3. It was alright, I s’pose. It’s brilliant, actually, Victoria. My favourite so far. I still think that SJ missed a trick in not getting you to write a foreword, from a fans perspective. When the book turns up, I’ll no longer be able to shout “BOOK!” I’m, strangely, a little sad about that. Perhaps I can shout “EXHIBITION!” instead?

    Liked by 1 person

  4. mmmmmmmm, pastry.

    Lovely piece, as always. I shall have pie with my book.
    *suddenly laughing at Mick and his “group-pie” story.
    “I want to be your pie” hahahaha
    See? THIS is what happens when you mention pastry to me.
    xox

    Liked by 1 person

  5. Wonderful piece. Thank you Victoria. Its been an invigorating past few months. Thanks to the kindness of Steve, and his generosity in sharing his pictures, by way of the odd exclusive here, or on his tumblr page, its been a complete joy to look and share in the experience of his fantastic pictures. Its been just as joyous to read his replies to the various questions he answers on his tumblr page. Too many times i come away laughing at his many varied humorous asides. How long before a `Jansenism` becomes part of a Japan fans vocabulary ?? 😉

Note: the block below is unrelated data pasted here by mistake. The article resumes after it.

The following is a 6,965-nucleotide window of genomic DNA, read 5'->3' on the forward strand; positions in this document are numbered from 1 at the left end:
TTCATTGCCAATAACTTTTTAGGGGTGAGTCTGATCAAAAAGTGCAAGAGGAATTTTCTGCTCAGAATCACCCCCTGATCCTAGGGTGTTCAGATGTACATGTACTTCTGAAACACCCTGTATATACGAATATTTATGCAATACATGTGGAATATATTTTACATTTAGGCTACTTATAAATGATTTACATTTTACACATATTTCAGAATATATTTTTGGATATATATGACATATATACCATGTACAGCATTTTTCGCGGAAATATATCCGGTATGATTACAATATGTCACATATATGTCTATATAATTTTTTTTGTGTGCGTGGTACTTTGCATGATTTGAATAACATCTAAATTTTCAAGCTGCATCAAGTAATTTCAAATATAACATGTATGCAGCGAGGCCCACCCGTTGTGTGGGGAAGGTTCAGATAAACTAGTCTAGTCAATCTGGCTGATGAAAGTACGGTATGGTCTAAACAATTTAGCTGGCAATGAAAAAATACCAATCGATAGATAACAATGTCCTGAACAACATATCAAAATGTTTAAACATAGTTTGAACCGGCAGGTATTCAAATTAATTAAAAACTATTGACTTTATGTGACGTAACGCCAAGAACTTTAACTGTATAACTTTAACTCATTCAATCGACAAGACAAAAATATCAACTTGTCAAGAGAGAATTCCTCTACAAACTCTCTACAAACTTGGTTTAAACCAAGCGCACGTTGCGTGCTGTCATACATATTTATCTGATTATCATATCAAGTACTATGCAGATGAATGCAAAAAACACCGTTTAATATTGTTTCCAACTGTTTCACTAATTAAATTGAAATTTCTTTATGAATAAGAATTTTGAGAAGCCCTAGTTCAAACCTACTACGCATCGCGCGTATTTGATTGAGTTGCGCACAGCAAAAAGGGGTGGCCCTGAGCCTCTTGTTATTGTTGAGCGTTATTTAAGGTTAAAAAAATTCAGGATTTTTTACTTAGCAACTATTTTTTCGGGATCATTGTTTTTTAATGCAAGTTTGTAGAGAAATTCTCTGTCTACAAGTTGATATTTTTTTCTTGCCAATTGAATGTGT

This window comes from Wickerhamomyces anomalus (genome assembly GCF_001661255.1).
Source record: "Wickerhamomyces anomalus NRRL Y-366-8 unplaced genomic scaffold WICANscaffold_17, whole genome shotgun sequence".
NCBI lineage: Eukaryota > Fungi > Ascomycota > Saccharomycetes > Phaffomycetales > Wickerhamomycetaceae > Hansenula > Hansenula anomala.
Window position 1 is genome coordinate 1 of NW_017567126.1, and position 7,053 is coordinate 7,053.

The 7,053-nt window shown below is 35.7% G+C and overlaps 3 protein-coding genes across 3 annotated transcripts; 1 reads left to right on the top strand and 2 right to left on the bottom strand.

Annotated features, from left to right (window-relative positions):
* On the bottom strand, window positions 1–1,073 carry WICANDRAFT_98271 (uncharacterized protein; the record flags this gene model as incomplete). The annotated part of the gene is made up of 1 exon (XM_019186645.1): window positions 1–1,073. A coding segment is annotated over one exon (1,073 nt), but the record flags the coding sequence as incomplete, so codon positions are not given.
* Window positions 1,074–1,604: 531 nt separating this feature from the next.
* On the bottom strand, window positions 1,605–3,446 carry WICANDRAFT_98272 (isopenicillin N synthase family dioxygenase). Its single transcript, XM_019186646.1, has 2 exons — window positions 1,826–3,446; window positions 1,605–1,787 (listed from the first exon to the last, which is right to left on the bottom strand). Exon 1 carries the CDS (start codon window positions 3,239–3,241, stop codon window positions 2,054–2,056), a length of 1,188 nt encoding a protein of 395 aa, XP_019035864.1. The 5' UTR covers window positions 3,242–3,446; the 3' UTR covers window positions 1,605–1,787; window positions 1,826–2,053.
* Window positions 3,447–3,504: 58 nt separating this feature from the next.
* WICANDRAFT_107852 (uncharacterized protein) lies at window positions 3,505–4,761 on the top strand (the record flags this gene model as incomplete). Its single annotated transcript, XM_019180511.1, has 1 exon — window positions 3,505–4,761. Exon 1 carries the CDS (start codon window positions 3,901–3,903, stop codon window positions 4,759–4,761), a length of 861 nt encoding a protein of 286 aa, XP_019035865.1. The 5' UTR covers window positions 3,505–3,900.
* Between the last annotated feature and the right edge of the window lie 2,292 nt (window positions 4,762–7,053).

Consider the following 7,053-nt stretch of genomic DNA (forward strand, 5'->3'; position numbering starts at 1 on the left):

Its almost upon us ….. to actually hold a book of his photos will feel almost as surreal as looking upon my wall and seeing an original Jansen print. Is it really 32 years from that initial feature of his exhibition in one of the `pop` magazines, when these pictures first became indelible within my own frame of reference. ? To have them now, all collected together ? Its beyond exciting !!
    Thank you both. To you, Victoria, for the continued enthusiasm you put into this BLOG.
    And to Steve, for his continued generosity in sharing. xx

    Liked by 4 people